About 251.4 million years ago, nearly all lifeforms on the planet died, during the largest mass extinction event ever to take place on Earth. Researchers are now saying that fungi played an important role in destroying the forests that were left unscathed by the original catastrophes.
The Permian–Triassic (P–T) extinction event is colloquially referred to as The Great Dying. An estimated 70 percent of all land-based vertebrates were killed, as were more than 96 percent of all marine species. Some 83 percent of all genera and 57 percent of all families disappeared as well.
None of the other five global extinction events researchers is known to have brought Earth so close of losing all its lifeforms. Despite its severity, experts still debate what caused the P-T event, with many saying it occurred gradually, while others argue that the extinction took place in stages.
Regardless of how things went down, a team of researchers proposes in a new study that fungi had an important part to play in destroying the world's forest. At the time, a special breed of aggressive, tree-killing fungi developed, that wiped out forests over widespread areas.
This undoubtedly contributed to worldwide climate change, as vast amounts of dangerous greenhouse gas carbon dioxide (CO2) were released into the atmosphere. The international collaboration that conducted the study was led by experts at the University of California in Berkeley (UCB).
The reason why studies such as this are important is because global warming today is favoring the development of highly-infectious soil bacteria. The microorganisms have the capability to devastate forests, especially know that the trees are already under a lot of pressure from warming and pollution.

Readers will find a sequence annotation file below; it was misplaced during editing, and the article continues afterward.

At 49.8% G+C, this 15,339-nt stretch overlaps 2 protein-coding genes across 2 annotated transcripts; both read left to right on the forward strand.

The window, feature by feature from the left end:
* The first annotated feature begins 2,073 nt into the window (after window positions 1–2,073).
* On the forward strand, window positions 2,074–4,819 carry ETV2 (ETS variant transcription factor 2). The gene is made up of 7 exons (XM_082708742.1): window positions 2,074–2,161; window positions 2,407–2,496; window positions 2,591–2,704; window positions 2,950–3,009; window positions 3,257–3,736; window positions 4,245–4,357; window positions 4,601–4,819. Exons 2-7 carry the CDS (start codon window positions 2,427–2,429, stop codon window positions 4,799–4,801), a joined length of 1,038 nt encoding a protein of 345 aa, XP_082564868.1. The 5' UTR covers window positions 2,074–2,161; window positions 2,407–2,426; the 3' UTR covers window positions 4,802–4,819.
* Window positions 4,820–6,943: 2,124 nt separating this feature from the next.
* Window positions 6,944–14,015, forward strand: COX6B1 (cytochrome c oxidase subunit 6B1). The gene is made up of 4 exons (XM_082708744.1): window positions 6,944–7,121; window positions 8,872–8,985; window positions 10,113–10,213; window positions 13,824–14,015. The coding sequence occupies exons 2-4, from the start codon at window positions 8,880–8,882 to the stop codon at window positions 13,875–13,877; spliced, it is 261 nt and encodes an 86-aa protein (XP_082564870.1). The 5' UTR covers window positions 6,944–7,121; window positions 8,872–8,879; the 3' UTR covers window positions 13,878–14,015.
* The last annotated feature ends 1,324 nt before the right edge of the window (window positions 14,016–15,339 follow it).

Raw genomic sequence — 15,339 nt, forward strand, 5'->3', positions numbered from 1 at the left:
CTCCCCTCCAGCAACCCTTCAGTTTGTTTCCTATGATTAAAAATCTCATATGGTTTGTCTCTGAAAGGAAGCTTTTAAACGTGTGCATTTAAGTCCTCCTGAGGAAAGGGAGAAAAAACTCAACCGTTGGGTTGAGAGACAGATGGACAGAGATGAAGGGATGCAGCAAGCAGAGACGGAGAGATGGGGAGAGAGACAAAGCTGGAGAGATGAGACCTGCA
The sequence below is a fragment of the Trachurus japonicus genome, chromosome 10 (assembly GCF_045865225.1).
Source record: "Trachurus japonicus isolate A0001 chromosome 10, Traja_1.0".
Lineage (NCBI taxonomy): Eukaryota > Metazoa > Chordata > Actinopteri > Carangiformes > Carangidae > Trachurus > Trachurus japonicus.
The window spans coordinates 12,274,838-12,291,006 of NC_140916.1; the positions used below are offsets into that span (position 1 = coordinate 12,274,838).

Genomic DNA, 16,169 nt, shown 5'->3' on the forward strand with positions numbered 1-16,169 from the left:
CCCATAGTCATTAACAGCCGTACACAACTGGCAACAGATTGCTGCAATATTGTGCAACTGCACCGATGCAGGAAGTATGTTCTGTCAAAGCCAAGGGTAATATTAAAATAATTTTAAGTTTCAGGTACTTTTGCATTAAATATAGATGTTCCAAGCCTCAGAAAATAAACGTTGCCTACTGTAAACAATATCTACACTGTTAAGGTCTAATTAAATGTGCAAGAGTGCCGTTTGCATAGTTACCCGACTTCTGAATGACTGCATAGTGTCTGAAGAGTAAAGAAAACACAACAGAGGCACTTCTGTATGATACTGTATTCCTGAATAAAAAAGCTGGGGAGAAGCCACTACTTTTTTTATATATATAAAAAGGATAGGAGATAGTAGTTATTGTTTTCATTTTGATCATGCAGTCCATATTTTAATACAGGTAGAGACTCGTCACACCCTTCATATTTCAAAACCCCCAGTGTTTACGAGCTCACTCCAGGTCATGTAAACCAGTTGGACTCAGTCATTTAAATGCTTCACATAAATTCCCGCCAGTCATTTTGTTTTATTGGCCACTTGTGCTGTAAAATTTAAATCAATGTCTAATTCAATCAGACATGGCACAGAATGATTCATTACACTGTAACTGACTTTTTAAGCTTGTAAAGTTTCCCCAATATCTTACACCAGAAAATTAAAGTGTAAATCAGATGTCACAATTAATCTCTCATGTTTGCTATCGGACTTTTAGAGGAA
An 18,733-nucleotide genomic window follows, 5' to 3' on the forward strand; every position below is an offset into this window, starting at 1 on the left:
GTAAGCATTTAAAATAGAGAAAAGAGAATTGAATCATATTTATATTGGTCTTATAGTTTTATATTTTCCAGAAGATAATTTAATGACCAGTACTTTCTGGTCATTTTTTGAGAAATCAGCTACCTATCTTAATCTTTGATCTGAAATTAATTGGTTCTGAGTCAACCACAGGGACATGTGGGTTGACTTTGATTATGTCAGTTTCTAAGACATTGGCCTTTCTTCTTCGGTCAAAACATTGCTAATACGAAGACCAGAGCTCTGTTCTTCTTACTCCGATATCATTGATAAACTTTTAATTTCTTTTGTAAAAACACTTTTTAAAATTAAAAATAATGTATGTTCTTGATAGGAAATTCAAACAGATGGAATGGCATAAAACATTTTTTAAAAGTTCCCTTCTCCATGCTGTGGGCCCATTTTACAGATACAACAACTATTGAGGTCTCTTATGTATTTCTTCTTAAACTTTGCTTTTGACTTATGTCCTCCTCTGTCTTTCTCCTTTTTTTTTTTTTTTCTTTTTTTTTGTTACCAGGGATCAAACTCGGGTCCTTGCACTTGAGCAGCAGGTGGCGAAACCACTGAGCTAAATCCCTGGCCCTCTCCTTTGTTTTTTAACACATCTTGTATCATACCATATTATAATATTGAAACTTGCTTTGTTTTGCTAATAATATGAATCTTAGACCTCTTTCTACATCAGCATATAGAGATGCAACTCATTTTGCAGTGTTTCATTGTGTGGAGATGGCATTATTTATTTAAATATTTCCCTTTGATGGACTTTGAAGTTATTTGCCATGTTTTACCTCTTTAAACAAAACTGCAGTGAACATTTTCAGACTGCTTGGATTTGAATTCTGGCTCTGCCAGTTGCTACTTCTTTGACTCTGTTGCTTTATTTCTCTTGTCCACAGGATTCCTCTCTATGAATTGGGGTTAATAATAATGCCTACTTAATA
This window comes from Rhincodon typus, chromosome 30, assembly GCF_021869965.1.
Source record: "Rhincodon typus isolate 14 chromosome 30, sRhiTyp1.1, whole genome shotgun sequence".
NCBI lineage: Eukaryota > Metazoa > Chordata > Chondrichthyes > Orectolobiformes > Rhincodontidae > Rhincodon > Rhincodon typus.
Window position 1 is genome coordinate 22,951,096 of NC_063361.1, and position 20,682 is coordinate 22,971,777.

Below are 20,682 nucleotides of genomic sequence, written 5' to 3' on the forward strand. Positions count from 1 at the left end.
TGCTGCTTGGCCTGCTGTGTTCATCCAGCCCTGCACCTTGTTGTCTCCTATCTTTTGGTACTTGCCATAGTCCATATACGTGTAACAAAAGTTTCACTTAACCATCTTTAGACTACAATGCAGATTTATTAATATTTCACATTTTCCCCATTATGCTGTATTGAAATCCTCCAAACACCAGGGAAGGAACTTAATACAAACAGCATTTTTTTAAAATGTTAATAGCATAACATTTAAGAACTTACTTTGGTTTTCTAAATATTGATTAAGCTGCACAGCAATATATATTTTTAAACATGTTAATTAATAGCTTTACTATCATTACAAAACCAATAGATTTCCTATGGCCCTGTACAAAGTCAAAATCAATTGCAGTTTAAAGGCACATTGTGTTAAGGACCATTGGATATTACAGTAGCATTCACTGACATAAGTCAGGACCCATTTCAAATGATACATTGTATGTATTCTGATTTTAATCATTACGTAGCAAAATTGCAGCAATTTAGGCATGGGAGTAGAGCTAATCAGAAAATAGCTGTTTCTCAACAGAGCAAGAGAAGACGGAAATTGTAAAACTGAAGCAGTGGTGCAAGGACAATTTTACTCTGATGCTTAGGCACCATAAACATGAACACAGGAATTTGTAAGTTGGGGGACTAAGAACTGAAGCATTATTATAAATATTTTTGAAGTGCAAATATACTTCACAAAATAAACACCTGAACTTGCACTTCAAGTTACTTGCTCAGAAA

Details about the new investigation were published in the August 5 online issue of the Geological Society of America's (GSA) journal Geology. The study will also appear in the September print issue of the magazine.
At the time of the P-T event, most of the world's forests were made of conifers, ancestors of modern pines and firs. Immense volcanic eruptions in what is now Siberia are believed to have caused the extinction, although other factors may have been involved as well.
The ancestors of the modern tree-killing fungus Rhizoctonia are commonly found in Permian rock as filamentous microfossils. Experts say that they were most likely responsible for the swift and decisive decline of forests during the extinction event.
“Modern Rhizoctonia include some of the most ubiquitous plant pathogens, causing root, stem and foliar diseases in a wide variety of plants,” UCB assistant professor of integrative biology Cindy Looy explains. She is also a coauthor of the new study.
“Based on patterns of present-day forest decline, it is likely that fungal disease has been an essential accessory in woodland destabilization, accelerating widespread tree mortality during the end-Permian crisis,” she concludes.